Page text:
Dara khosrowshahi, Uber’s chief executive, said today that the company’s California service could be temporarily shut down for several months if the court does not reverse a recent ruling “requiring Uber to classify drivers as full-time employees.”. On Monday, a judge in California ruled that Uber and LYFT are not allowed to treat drivers on their platforms as “contract workers” locally, but as “regular employees” who can enjoy company benefits.

in response, kosrossasi said in a media interview today that if the court does not reverse the ruling, our services in California may be temporarily closed for several months. “If the court does not reconsider the ruling, it will be very difficult for us to quickly convert current drivers to full-time employees in California,” he said

if the appeal is dismissed, Uber can only count on voters’ votes on proposal 22, which exempts drivers from app based transportation and delivery companies from being considered employees. If the court’s ruling still needs to be enforced, it means Uber and LYFT need to provide various benefits and unemployment insurance for drivers.

in May, California Attorney General Xavier Becerra and city prosecutors in Los Angeles, San Diego and San Francisco filed lawsuits against Uber and LYFT, accusing them of violating California’s new law requiring drivers to be classified as regular employees.

on Monday, Uber CEO kosrosasi offered another solution, bypassing the terms of “contract workers” and “regular employees.”. He suggests that companies that rely on the “casual economy” set up welfare funds that workers can use for everything from health insurance to paid leave.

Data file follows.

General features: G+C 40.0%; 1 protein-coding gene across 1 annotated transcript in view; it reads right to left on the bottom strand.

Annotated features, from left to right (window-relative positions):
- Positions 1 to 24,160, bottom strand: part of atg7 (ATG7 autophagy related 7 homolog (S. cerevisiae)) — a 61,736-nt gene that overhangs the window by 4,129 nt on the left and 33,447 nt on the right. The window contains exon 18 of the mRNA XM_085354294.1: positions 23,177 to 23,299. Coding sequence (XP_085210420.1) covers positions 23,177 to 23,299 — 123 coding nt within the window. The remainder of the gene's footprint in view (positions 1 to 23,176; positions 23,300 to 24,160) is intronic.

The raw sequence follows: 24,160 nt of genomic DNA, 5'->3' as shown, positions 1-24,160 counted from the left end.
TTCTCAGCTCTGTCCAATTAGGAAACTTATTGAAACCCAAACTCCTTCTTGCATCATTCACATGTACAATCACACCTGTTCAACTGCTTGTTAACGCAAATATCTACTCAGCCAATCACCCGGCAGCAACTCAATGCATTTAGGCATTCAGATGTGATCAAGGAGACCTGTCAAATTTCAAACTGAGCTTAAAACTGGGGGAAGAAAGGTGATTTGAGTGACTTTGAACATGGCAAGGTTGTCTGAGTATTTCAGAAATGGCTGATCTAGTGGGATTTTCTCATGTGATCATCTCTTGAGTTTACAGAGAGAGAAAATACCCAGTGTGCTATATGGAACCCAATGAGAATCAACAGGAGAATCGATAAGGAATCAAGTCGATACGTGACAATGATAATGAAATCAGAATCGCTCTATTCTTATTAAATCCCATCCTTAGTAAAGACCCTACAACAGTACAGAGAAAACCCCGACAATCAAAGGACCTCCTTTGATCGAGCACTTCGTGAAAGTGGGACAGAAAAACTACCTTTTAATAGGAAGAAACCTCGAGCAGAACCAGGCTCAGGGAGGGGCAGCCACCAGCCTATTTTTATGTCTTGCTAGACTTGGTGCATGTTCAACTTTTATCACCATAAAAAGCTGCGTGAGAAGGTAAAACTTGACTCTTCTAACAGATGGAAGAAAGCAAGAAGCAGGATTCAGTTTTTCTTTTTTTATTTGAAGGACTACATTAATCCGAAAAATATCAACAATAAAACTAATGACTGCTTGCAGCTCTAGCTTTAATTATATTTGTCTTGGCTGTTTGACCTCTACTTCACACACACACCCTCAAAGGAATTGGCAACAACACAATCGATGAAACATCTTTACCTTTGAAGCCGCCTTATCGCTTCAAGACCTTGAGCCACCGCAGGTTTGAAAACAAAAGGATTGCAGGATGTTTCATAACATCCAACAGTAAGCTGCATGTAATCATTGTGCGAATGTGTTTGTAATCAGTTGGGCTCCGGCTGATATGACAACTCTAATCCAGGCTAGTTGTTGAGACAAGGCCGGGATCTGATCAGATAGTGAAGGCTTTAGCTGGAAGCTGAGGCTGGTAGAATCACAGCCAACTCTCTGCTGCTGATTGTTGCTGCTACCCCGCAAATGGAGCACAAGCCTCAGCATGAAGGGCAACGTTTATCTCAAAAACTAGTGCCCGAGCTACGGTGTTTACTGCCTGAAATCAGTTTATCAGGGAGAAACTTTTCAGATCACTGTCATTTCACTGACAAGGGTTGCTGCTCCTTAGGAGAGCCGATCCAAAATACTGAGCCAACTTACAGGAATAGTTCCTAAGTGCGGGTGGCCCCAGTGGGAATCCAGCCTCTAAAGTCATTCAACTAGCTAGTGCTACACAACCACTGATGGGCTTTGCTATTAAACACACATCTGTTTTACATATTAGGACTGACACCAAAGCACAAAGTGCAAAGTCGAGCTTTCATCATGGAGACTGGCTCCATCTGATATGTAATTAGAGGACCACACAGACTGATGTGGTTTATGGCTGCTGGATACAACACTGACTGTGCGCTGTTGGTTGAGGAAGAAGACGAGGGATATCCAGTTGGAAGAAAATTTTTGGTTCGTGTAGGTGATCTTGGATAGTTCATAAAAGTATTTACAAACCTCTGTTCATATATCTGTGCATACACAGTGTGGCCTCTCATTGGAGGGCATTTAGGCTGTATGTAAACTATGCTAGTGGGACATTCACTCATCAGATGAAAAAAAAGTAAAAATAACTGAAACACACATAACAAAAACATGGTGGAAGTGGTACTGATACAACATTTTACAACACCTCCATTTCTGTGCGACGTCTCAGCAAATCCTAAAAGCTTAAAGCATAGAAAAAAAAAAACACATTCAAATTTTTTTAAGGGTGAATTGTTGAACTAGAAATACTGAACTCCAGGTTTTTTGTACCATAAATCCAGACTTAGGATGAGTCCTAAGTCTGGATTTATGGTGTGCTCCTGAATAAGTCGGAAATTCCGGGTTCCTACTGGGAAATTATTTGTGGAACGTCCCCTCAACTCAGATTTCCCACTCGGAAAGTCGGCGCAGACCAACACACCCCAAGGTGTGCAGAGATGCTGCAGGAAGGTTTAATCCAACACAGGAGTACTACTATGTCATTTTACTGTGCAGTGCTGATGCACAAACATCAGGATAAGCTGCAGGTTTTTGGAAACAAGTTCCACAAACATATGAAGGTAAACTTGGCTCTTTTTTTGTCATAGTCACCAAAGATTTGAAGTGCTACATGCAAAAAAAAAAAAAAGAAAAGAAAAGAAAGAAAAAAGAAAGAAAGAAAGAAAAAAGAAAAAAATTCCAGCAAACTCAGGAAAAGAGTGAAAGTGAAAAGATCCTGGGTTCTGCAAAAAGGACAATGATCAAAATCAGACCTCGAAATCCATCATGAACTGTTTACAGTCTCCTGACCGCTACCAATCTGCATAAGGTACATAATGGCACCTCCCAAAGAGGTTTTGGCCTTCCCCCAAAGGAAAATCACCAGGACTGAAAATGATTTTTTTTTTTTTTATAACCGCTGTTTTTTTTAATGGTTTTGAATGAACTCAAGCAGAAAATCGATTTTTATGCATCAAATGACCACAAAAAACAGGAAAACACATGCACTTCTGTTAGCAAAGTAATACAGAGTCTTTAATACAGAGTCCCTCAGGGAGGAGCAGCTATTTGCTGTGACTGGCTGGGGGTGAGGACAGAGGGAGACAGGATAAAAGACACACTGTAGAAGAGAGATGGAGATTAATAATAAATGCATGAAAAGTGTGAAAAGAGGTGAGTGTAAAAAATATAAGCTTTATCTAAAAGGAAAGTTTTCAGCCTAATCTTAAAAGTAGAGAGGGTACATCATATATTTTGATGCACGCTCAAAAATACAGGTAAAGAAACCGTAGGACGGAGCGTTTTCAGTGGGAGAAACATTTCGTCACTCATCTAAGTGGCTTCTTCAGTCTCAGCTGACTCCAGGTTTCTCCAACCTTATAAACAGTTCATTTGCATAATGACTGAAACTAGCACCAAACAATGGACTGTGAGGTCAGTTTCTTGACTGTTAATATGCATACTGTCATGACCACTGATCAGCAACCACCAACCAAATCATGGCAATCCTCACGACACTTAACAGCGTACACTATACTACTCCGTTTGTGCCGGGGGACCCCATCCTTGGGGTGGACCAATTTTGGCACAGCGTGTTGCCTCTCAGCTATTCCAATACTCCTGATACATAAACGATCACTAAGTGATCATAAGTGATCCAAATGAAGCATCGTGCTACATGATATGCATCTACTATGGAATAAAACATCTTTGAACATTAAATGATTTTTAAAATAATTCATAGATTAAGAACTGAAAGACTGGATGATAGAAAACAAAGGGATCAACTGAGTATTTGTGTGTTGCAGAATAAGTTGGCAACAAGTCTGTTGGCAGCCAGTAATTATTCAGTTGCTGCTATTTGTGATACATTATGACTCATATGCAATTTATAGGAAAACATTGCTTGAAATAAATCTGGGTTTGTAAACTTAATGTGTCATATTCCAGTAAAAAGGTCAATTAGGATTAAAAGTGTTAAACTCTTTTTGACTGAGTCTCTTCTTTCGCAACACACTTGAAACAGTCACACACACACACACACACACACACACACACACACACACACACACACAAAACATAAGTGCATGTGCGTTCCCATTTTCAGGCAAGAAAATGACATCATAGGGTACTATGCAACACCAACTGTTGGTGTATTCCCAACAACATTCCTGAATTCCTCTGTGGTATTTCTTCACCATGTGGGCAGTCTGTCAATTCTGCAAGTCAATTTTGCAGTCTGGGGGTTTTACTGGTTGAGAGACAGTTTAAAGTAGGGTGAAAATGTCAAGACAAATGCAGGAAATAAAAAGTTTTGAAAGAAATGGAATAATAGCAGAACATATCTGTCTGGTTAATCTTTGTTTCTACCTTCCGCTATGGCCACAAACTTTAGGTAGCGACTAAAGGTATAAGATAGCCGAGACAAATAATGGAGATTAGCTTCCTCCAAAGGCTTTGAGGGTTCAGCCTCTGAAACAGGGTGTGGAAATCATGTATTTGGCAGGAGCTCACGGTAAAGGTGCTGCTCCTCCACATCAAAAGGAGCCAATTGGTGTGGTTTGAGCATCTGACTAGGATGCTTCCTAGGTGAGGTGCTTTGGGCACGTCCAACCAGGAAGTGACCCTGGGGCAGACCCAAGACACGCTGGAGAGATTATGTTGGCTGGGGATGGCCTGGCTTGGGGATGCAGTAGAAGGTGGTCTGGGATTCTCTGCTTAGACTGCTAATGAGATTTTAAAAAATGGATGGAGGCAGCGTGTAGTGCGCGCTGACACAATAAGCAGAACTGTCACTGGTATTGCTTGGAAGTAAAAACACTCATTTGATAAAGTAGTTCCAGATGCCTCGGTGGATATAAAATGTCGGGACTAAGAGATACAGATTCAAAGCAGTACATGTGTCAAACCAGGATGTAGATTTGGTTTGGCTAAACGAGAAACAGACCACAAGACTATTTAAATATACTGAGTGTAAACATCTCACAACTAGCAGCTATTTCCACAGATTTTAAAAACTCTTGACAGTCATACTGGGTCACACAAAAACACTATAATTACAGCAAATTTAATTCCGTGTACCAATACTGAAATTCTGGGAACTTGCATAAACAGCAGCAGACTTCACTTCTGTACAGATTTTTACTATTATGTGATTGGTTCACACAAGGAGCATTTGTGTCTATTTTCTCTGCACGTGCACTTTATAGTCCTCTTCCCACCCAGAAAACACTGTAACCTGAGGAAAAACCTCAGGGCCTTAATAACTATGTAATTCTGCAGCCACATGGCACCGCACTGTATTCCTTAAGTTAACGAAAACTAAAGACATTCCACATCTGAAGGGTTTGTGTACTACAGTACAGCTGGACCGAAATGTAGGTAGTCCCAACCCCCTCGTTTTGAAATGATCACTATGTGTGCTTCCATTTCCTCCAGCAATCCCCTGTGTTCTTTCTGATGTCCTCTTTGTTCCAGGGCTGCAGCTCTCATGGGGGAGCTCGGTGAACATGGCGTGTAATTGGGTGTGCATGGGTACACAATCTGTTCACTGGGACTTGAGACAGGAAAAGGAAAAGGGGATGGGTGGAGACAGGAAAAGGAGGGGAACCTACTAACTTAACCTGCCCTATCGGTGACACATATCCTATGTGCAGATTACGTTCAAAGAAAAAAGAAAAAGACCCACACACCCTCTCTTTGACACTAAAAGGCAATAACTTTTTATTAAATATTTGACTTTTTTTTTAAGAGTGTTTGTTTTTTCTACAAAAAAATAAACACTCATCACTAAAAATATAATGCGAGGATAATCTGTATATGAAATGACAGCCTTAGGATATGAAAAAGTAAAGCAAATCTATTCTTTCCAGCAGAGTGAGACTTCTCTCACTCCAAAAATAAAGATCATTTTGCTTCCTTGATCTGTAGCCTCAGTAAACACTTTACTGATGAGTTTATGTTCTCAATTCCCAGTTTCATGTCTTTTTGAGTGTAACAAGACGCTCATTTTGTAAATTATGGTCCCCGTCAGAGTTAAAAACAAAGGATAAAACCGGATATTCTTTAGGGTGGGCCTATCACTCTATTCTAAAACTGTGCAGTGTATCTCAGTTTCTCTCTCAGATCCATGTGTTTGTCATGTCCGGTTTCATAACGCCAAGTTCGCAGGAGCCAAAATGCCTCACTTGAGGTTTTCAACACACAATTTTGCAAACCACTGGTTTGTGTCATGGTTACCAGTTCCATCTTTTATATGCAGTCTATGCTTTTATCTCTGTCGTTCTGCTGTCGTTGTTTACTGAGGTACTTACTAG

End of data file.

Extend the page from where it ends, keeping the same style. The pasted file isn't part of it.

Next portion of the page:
the amount that workers can withdraw from the fund will be based on the length of work they have invested. Since all odd economy companies have to pay for the fund, workers can accumulate benefits even if they switch between apps they use to make money.

kosrossasi also stressed today that if services were suspended in California, thousands of drivers would lose their usual income from Uber. And the judge said that Uber and LYFT’s passenger volume had been declining during the outbreak, which may be the “best time” for the two companies to adjust their business models.

California Attorney General Bessel also said yesterday that he was not worried about the possible consequences of Uber’s departure from California. “A business model that makes money by squeezing workers doesn’t work anywhere, including California,” he said Chinese version of K-car: reading a10e design drawing exposure